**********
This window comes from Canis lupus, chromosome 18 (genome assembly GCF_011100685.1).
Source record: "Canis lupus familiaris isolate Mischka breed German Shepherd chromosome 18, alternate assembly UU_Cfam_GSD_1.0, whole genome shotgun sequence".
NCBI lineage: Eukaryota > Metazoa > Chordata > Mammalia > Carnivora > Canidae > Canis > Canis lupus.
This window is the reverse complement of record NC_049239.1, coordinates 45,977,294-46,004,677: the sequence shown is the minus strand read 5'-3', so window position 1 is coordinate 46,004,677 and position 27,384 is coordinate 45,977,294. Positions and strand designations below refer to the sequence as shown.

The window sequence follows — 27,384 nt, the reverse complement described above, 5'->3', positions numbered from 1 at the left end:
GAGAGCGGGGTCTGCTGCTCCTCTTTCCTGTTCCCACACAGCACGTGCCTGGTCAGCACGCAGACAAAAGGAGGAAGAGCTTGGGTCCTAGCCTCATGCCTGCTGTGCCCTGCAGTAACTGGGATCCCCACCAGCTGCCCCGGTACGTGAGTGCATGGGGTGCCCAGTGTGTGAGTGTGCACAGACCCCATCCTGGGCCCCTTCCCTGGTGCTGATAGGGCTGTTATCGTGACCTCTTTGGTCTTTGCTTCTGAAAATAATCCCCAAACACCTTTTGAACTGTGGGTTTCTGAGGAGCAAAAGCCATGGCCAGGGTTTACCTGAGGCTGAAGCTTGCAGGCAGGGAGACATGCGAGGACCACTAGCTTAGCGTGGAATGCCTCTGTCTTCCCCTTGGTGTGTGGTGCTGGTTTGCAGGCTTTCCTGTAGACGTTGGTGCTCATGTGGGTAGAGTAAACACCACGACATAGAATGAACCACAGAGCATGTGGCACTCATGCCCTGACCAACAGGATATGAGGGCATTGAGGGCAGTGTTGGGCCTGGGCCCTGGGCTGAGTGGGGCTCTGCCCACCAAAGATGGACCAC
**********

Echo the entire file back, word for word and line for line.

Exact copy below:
This window comes from Canis lupus, chromosome 18 (genome assembly GCF_011100685.1).
Source record: "Canis lupus familiaris isolate Mischka breed German Shepherd chromosome 18, alternate assembly UU_Cfam_GSD_1.0, whole genome shotgun sequence".
NCBI lineage: Eukaryota > Metazoa > Chordata > Mammalia > Carnivora > Canidae > Canis > Canis lupus.
This window is the reverse complement of record NC_049239.1, coordinates 45,977,294-46,004,677: the sequence shown is the minus strand read 5'-3', so window position 1 is coordinate 46,004,677 and position 27,384 is coordinate 45,977,294. Positions and strand designations below refer to the sequence as shown.

The window sequence follows — 27,384 nt, the reverse complement described above, 5'->3', positions numbered from 1 at the left end:
GAGAGCGGGGTCTGCTGCTCCTCTTTCCTGTTCCCACACAGCACGTGCCTGGTCAGCACGCAGACAAAAGGAGGAAGAGCTTGGGTCCTAGCCTCATGCCTGCTGTGCCCTGCAGTAACTGGGATCCCCACCAGCTGCCCCGGTACGTGAGTGCATGGGGTGCCCAGTGTGTGAGTGTGCACAGACCCCATCCTGGGCCCCTTCCCTGGTGCTGATAGGGCTGTTATCGTGACCTCTTTGGTCTTTGCTTCTGAAAATAATCCCCAAACACCTTTTGAACTGTGGGTTTCTGAGGAGCAAAAGCCATGGCCAGGGTTTACCTGAGGCTGAAGCTTGCAGGCAGGGAGACATGCGAGGACCACTAGCTTAGCGTGGAATGCCTCTGTCTTCCCCTTGGTGTGTGGTGCTGGTTTGCAGGCTTTCCTGTAGACGTTGGTGCTCATGTGGGTAGAGTAAACACCACGACATAGAATGAACCACAGAGCATGTGGCACTCATGCCCTGACCAACAGGATATGAGGGCATTGAGGGCAGTGTTGGGCCTGGGCCCTGGGCTGAGTGGGGCTCTGCCCACCAAAGATGGACCAC